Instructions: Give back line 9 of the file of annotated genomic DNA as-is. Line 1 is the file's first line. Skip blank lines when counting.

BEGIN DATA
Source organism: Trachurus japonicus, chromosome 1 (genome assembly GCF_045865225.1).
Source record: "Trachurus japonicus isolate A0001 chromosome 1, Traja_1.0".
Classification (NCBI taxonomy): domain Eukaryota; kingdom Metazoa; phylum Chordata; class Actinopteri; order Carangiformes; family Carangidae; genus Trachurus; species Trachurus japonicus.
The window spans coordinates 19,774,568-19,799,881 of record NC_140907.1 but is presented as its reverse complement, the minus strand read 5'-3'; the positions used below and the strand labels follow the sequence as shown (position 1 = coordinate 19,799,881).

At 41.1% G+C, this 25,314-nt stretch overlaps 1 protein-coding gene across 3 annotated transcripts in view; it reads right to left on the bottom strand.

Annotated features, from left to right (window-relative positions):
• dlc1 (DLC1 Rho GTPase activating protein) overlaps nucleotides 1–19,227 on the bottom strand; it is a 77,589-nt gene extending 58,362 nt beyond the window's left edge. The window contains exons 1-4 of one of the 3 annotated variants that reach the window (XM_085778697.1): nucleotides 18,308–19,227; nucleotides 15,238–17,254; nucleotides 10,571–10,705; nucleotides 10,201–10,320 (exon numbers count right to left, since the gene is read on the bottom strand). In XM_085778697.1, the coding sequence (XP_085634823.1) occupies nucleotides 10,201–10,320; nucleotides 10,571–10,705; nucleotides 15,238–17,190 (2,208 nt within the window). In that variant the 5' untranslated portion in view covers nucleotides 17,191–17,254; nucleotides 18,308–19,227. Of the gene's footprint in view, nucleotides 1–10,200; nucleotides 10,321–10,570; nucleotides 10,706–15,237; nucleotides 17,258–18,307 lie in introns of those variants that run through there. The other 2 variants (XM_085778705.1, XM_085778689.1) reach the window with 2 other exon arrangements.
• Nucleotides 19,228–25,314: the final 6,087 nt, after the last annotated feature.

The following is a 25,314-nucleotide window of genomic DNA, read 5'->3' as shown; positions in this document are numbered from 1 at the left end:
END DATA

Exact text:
The following is a 25,314-nucleotide window of genomic DNA, read 5'->3' as shown; positions in this document are numbered from 1 at the left end: